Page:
Bush did many things poorly as President, but not as many, nor as poorly, as the media would have us believe.

    When I face a tough decision, it helps me to look back on tough times I have faced in the past. George W. Bush had faced tough times as a businessman and as an alcoholic. I believe these trials colored his presidency.

    The bumps in the road define us.

    If you want to see some examples of how other folks faced adversity, overcame and redefined their lives, please check out the latest post at my new blog, Think. Tank.

  • Gini Dietrich

    I thought it was interesting that he said he’s been lying low the past two years to stay out of the spotlight. You can’t blame a man, who was on the hot seat for eight years, to want to do that. I also thought it was interesting that he talked about trusting his advisors, yet so many times ignored them. We have to surround ourselves with smart people and actually listen to what they have to say.

    Since becoming a leader in my own business, I have no patience for pundits or even friends who sit on their soapboxes and act as if they could have made better decisions with the same information. To your point, hindsight is 20/20. We have to make decisions on the fly and, sometimes, we don’t have all of the information. But you’re right, we can’t be paralyzed by it, either.

    Those who live in glass houses…

  • Jody Urquhart

    It does sound like a good book
    As a leader, whenever he spoke- it always seemed like Bush was saying what he was supposed to say or what people wanted to hear.He didnt seem to stand behind what he said with any sense of conviction.

    Obama on the other hand always has a compelling presence.
    is it just good public speaking skills or deeper beleifs and values shining through? Likely a combination of both.

  • Toby

    It was indeed the first time I seen the man as human. A great interview showing he is just a man, and a man who was in charge of making numerous difficult and sometimes heart-wrenching decisions.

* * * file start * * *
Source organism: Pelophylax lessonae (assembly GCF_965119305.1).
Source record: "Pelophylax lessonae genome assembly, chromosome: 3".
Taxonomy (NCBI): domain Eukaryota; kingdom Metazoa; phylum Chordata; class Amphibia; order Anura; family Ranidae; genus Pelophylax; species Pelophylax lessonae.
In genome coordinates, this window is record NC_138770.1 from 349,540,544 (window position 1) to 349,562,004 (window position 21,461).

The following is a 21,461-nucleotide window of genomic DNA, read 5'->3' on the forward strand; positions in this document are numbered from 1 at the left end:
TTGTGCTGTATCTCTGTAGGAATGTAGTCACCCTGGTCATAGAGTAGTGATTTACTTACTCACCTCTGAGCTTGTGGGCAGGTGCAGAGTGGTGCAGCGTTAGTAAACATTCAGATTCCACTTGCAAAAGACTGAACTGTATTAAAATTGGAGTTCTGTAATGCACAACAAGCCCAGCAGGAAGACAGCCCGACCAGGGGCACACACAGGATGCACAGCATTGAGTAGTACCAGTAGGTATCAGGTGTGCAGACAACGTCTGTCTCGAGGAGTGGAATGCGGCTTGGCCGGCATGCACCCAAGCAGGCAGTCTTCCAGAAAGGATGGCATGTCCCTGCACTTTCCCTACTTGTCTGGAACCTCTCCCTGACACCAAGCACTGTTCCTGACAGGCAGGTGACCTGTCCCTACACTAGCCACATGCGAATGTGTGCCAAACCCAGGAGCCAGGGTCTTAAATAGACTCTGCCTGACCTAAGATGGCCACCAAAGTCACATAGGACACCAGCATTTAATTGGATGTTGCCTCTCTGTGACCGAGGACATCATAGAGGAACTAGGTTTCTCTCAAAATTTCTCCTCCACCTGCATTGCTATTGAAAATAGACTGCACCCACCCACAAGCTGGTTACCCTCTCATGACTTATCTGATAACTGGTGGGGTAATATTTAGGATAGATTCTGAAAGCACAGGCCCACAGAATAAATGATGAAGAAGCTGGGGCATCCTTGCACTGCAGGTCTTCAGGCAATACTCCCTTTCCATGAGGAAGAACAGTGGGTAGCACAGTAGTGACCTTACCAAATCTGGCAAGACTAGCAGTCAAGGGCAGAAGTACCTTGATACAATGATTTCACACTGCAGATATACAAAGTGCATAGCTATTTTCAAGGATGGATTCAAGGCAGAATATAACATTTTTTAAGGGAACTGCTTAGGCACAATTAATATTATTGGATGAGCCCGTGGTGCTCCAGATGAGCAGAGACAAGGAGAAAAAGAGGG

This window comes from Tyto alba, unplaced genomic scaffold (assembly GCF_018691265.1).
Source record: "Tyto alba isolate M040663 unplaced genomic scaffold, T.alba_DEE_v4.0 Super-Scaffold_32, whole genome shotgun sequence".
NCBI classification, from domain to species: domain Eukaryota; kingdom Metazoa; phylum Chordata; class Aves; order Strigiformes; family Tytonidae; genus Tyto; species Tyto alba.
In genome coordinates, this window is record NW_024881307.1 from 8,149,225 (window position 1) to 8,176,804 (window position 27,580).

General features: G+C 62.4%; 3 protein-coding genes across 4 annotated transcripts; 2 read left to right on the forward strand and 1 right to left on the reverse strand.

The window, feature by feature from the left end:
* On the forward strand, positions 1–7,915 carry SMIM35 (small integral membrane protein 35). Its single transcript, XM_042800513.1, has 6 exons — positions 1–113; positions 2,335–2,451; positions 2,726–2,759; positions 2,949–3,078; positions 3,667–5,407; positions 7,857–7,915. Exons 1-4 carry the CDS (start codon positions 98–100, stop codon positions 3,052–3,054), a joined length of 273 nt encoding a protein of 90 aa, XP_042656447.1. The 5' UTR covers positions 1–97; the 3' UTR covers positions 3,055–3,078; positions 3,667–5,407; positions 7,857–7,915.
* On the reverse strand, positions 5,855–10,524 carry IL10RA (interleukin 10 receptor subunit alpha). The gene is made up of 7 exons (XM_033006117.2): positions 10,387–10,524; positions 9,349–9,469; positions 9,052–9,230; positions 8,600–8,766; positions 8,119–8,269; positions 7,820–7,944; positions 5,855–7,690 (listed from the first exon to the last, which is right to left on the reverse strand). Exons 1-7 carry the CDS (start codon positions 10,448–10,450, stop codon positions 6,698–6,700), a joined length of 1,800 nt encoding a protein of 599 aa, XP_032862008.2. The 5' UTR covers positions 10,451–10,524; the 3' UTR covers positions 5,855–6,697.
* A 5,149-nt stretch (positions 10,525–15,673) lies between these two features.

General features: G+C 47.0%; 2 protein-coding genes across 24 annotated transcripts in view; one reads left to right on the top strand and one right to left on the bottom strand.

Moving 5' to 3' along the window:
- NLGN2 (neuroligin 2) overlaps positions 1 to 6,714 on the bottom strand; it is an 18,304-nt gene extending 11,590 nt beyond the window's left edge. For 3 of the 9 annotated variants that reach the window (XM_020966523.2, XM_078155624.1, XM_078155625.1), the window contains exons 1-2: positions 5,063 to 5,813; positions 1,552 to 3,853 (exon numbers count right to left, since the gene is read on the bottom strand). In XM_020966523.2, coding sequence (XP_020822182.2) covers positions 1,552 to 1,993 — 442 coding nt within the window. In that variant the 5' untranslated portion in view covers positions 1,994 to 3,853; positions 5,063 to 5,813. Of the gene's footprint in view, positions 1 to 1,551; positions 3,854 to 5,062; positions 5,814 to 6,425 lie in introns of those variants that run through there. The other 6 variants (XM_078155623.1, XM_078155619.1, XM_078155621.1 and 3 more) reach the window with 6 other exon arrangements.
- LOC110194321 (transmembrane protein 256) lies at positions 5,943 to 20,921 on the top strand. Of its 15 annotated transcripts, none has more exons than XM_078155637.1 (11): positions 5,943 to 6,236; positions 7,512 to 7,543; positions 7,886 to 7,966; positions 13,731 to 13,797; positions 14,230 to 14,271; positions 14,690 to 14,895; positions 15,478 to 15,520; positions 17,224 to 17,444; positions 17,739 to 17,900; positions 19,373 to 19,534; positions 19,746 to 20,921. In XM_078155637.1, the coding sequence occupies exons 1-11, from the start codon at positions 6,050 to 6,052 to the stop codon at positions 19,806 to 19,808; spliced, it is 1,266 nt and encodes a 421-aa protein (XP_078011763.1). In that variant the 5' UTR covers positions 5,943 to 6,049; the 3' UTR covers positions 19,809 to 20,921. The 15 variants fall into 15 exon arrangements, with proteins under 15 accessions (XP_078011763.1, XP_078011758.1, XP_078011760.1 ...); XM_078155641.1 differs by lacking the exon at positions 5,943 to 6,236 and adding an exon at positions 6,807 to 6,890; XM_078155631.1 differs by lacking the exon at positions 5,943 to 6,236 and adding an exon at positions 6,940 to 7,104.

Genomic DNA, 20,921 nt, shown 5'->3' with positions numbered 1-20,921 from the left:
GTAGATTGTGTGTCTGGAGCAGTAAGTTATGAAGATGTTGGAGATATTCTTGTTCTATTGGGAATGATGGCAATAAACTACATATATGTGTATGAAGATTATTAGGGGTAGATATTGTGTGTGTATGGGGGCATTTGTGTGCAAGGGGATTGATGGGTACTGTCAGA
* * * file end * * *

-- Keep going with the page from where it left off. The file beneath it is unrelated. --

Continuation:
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  • Jennifer Fulwiler

    I’ve had this post up in my browser for a couple of weeks to read and re-read. What an excellent distillation of the lessons from this book! Thank you for another helpful post.

    Also, I’m reading a fascinating book right and and immediately thought of you because it’s been a goldmine for me in terms of thoughts on leadership. It’s the biography of Mother Angelica, founder of the EWTN television network. You can find it here: It’s the stunning story of how a cloistered, Poor Clare nun got an inspiration to start a television network, despite the fact that she had $200 in the bank and zero experience with television. It’s full of jaw-dropping insights about what it means to be a leader despite turmoil within and outside of your organization, and how you work trust God into all your decisions. With your interest in leadership, I think you’ll love it.

    Anyway, keep up the great work!

  • Jalyn

    Thank you for the link to the interview. It reinforced many concepts about leadership that I held to be true. I respect Mr. Busch’s ability to remain focused and unmoved by the hatred and disapproval that many persons had for him. I am reminded of a passage of scripture which my pastor – a powerful leader – has reminded her senior leadership team of on a few occasions. It is Genesis 49:23-24, speaking of Joseph.

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  • W. Mark Thompson

    Interesting statement: “This is one of the biggest challenges of leadership. Some can handle it;
    others can’t.” Assuming leadership is something that can be developed to the point of becoming a strength, I believe these challenges are something that can be conquered. It is definitely an on-the-job training experience. There’s only so much you can simulate. But it’s also true, the character of that decision maker will shine through when the decisions prove to be the wrong one(s). Seems to be a building process. Good post. Thought provoking.

  • W. Mark Thompson

    Came back to this post as we come up on the 9-11 anniversary. I had family in tower 2 of the World Trade Center. Wrote a personal post about it here:

    Hope this is not inappropriate. Delete if it is.
    Hopefully it can help while we reflect and pray for those affected 10 years ago.


  • marek

     Thanks! Nice post. I found it while writing The art of making right decisions. I think the key is to make all decisions while you calm, without emotions, otherwise you might regret them.

  • Jim Huntington

    Having to make many decisions daily, and of course everyone else knows what my decision should be. I would appreciate an objective guide to help be sure that decisions are approproiatly thought through without procrastinating. Need al the help I can get.